Moreover, Roth IRA assets are often the most attractive for heirs to receive, so using those assets for long-term-care costs would reduce the amount of assets that would pass tax-free upon death.
That said, Roth assets may be useful in years in which long-term-care outlays don’t exceed the threshold for the deductibility of medical expenses.
Health Savings Account
With the opportunity to make pretax contributions, grow investment earnings tax-free, and cover qualified healthcare expenses with tax-free withdrawals, HSAs offer unparalleled tax benefits. Assuming the HSA boasts good-quality investment options without a lot of extra costs, the ability to take a tax break both on the way in and on the way out of the account means that HSA investors’ take-home returns can be higher than investors’ in traditional tax-deferred or Roth accounts. Long-term-care expenses would generally be considered qualified healthcare expenses for tax-free IRA withdrawals.
As is the case with Roth IRA withdrawals, however, an HSA’s tax benefits are almost too good in the context of long-term care. That’s because if you withdraw from an HSA and use the funds to cover long-term-care costs, you can’t also deduct those long-term-care expenses on your tax return. Of course, that’s true with any HSA deduction–to cover long-term-care costs or anything else. But that foregone deduction is particularly valuable in years of heavy long-term-care usage, when an individual’s healthcare costs may be by far the biggest bill, easily exceeding the threshold for deductibility of medical expenses. On the other hand, an HSA may be useful in the earliest stages of long-term care, when those outlays are relatively lighter.
Additionally, HSA annual contribution limits may limit a saver’s ability to earn critical mass with the account, especially for those who are starting later in life. (And let’s be realistic: Few people start thinking seriously about the financial implications of long-term care before they’re 50.) Additionally, HSAs can be costly and may feature subpar investment options, though that problem can be readily circumvented. Finally, while HSA assets inherited by one’s spouse continue to enjoy their prodigious tax benefits, an HSA inherited by someone other than your spouse won’t be able to enjoy those same benefits. This would only be a problem if someone doesn’t use their HSA assets for long-term or other expenses during their lifetime, though, and therefore falls into the realm of “first-world problems.”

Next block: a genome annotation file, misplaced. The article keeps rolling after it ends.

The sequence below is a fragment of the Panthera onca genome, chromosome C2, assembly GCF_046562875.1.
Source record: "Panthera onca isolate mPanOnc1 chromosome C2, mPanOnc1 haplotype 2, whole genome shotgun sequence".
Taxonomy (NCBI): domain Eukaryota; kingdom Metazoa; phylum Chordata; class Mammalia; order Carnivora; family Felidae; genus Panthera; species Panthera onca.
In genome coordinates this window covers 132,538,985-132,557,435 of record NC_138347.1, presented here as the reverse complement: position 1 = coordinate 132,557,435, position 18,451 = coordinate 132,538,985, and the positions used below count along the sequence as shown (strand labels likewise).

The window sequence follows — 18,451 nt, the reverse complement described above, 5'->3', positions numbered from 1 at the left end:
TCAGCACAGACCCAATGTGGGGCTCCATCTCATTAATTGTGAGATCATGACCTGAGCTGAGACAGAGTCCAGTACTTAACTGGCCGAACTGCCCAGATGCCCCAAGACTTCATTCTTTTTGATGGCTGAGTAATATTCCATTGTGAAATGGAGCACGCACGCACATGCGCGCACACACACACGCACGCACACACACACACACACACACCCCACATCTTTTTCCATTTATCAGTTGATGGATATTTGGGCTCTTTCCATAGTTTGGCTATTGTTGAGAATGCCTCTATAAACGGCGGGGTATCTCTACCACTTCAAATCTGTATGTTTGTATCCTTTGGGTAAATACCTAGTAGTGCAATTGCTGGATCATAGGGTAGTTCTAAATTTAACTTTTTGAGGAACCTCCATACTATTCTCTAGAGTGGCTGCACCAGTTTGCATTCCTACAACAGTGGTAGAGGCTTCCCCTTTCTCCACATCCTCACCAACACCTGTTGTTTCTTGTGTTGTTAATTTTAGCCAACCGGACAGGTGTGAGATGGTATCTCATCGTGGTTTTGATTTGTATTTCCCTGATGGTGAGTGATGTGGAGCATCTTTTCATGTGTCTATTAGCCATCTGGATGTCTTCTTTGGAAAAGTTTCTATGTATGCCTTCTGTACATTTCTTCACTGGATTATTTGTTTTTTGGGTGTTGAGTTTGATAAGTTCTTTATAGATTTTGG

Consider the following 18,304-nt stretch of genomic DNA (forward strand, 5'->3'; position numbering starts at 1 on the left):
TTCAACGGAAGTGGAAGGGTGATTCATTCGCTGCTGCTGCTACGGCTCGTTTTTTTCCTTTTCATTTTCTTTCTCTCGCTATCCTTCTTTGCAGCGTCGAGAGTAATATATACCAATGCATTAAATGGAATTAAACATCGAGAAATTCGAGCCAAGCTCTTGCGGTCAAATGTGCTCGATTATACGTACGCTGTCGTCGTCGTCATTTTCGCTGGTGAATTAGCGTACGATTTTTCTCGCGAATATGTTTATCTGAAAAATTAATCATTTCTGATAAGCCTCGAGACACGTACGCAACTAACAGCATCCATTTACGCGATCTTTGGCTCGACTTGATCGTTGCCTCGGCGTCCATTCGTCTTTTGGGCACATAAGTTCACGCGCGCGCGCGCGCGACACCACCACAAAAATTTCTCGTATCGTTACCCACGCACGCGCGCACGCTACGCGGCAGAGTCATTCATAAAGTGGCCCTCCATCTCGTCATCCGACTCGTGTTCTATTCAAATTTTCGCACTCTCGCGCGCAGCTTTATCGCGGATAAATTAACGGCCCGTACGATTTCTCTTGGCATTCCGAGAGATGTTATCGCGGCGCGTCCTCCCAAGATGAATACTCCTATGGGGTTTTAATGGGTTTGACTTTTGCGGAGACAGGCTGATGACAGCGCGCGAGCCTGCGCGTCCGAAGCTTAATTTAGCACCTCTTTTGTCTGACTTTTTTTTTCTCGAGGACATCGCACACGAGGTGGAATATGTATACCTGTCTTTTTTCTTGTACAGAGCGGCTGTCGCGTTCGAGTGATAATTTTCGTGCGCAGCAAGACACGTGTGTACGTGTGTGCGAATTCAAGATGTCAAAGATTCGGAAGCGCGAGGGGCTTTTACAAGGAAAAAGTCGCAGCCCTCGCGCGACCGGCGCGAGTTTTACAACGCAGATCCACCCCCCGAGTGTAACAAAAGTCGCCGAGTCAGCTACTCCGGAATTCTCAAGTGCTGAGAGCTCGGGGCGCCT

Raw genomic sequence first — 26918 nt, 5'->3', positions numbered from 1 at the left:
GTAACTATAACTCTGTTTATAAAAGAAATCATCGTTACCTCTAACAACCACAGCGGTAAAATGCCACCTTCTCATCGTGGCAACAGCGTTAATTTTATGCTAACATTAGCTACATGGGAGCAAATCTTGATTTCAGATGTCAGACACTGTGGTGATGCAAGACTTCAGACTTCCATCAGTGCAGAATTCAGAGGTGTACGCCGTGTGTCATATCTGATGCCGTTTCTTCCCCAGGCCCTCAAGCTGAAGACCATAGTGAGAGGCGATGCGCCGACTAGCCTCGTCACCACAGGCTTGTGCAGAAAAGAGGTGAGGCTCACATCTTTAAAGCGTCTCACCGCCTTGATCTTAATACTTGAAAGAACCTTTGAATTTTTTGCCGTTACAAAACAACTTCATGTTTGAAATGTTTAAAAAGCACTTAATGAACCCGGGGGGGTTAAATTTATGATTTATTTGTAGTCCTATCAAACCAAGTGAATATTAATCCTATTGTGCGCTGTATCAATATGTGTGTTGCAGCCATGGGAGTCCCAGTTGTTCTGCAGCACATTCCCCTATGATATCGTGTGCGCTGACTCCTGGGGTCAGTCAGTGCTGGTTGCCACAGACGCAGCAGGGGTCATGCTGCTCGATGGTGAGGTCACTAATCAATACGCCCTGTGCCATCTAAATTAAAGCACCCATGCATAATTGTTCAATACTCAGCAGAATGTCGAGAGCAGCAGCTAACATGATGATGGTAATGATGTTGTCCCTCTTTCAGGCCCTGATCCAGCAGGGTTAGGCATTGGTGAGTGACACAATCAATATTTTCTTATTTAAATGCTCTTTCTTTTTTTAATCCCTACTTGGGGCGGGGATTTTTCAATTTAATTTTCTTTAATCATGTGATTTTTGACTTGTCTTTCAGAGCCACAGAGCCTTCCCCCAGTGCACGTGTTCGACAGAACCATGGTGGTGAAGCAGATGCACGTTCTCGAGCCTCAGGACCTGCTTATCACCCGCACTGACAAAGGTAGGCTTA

Assets in a taxable account are taxed on an ongoing basis, assuming they’re making income and/or capital gain distributions. And when you sell appreciated securities in a taxable account, you’ll owe capital gains tax, either short-term or long-term. From the standpoint of withdrawals, taxable accounts fall between traditional tax-deferred accounts (most withdrawals dunned at ordinary income tax rate) and Roth accounts and HSAs (tax-free withdrawals).
Selling appreciated securities from a taxable account will trigger capital gains tax, of course, but deductions for heavy healthcare and long-term-care outlays can be used to offset the tax bill associated with the sale. Of course, such taxable assets would also be appropriate to leave for heirs, who can take advantage of the step-up in cost basis upon the death of the original owner.
Ultimately, there’s no single right answer; indeed, this is yet another case for tax diversification. In years of relatively light outlays for long-term-care expenses, accounts offering tax-free withdrawals, such as HSAs, will be the most beneficial. In years of heavier outlays, withdrawing from vehicles that allow for the deductibility of medical expenses, such as traditional IRAs, will be the better strategy.
Matt Ward, CFP®
New Century Investments